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Commission welcomes Parliament agreement to strengthen gun control in the European Union
Commission Européenne - IP/07/1813 29/11/2007
Brussels, 29th November 2007
The fight against criminality and firearms trafficking will be reinforced at EU level in the future after the approval by the European Parliament of the European Commission’s proposal at first reading today. The new measures will make proper and complete marking of firearms compulsory. It will extend the duration for record-keeping for data on firearms and ban the purchase of firearms by persons less than eighteen years old. Moreover, the amendments adopted by the European Parliament after an intense dialogue with the Council and the Commission will ensure that traceability for all firearms will be strengthened and rules for the acquisition and possession of firearms will be more rigorous. These requirements will also apply to converted firearms.. The measures will also align the pre-existing directive 91/477 on firearms with the so-called “United Nations Firearms Protocol” to which the Community acceded in 2001, opening the way towards its ratification.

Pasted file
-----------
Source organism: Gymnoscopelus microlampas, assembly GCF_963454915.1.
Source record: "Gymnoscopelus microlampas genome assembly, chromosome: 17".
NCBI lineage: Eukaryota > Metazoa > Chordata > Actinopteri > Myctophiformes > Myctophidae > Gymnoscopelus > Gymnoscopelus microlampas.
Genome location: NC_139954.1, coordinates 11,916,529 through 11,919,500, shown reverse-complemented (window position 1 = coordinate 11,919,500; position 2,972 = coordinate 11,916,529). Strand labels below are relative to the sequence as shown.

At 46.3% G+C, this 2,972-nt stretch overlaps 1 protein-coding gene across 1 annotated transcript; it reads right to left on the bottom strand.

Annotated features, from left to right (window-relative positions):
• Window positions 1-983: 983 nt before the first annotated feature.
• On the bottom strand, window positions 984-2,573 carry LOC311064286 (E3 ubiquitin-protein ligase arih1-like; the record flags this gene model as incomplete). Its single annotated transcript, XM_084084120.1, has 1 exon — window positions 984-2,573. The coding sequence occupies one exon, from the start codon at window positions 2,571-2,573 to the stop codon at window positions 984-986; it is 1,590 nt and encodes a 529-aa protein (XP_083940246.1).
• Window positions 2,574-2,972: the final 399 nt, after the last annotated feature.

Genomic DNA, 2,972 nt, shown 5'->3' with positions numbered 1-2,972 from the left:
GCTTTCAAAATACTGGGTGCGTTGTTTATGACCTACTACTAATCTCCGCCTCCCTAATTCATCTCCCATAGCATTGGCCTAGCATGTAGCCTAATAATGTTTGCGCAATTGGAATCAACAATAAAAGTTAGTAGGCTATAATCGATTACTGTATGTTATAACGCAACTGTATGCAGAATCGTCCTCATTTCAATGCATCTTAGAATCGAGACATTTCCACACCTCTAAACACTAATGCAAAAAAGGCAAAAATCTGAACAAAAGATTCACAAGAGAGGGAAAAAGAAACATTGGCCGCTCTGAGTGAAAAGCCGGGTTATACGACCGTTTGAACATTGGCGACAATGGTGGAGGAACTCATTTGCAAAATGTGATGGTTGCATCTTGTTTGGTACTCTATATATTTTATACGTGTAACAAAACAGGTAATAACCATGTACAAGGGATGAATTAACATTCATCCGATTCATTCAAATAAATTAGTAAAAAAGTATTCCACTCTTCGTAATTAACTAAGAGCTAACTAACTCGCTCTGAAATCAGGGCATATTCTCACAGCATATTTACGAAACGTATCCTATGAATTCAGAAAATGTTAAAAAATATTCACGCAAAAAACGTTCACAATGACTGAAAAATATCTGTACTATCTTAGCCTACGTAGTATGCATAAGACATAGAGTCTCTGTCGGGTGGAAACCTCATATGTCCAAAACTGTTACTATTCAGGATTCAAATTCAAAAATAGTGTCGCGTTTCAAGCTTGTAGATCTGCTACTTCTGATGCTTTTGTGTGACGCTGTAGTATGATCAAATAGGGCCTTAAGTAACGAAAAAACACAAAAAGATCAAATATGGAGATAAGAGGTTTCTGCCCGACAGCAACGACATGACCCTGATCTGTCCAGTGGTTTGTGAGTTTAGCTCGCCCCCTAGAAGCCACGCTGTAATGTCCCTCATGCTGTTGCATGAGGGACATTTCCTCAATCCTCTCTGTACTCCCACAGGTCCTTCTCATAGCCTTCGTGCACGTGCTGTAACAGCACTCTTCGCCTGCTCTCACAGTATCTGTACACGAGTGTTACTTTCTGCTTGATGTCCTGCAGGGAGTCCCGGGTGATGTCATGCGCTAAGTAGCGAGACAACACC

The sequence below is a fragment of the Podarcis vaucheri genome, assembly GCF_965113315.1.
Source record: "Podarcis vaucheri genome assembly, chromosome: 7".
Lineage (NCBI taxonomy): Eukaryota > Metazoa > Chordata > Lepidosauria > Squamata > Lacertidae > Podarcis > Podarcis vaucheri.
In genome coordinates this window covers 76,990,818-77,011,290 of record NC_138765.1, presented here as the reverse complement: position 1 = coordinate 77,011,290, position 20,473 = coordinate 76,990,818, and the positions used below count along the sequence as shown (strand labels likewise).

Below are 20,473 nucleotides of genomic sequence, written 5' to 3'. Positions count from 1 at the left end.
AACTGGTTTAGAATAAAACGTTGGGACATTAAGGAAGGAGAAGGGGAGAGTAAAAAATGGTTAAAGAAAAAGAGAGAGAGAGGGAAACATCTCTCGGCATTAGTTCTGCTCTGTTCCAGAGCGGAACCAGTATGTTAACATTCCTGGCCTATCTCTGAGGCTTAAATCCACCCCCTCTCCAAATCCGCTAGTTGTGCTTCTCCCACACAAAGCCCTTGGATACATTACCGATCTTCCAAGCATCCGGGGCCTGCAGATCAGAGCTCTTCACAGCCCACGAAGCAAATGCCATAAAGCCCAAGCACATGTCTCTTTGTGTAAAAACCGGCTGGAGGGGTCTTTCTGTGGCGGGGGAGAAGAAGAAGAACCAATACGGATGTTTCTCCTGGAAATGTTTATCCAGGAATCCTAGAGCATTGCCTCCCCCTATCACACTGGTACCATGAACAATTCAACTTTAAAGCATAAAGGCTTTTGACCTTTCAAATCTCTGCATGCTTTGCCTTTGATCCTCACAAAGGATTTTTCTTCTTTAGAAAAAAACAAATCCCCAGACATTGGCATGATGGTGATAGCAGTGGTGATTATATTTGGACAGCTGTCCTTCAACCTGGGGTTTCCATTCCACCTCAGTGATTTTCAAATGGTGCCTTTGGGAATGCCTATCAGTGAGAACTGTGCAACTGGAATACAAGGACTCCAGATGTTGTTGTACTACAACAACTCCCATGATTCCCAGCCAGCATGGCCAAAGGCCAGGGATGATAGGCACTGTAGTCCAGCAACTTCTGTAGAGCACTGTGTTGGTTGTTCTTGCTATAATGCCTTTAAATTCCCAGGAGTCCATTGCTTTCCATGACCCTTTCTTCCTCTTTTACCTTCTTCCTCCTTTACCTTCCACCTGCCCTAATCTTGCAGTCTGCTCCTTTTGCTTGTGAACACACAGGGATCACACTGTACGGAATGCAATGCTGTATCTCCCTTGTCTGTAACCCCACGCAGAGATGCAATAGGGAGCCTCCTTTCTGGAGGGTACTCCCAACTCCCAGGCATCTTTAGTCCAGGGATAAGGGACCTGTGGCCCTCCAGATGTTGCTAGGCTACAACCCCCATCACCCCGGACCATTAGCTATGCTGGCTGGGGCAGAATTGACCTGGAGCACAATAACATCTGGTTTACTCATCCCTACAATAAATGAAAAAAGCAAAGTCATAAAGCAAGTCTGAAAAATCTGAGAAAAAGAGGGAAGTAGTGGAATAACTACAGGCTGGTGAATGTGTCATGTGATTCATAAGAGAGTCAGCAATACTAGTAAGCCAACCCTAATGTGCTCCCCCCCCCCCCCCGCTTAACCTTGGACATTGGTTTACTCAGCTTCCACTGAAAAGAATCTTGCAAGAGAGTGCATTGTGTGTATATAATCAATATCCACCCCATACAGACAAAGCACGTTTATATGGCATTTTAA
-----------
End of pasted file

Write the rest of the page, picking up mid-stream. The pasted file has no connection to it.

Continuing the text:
Commission Vice-President Günter Verheugen responsible for enterprise and industry policy said: “Today's Parliamentary agreement provides better protection for European citizens against an uncontrolled circulation of firearms, by beefing up our r tracing systems and requirements, notably as regards minors. Recent dramatic events have shown just how necessary it is to have better control the purchase and circulation of arms. . I warmly welcome the way the European Parliament has addressed these challenges in close cooperation with the Council and the Commission. ”
The directive aims to complete the existing Directive 91/477/EC which was an accompanying measure of the Internal Market. The revised Directive will create a balance between a certain freedom of movement for civil firearms within the EU and the need to control and trace their circulation. The main elements are as follows:
The proposal will now go to the Council of Ministers for final approval.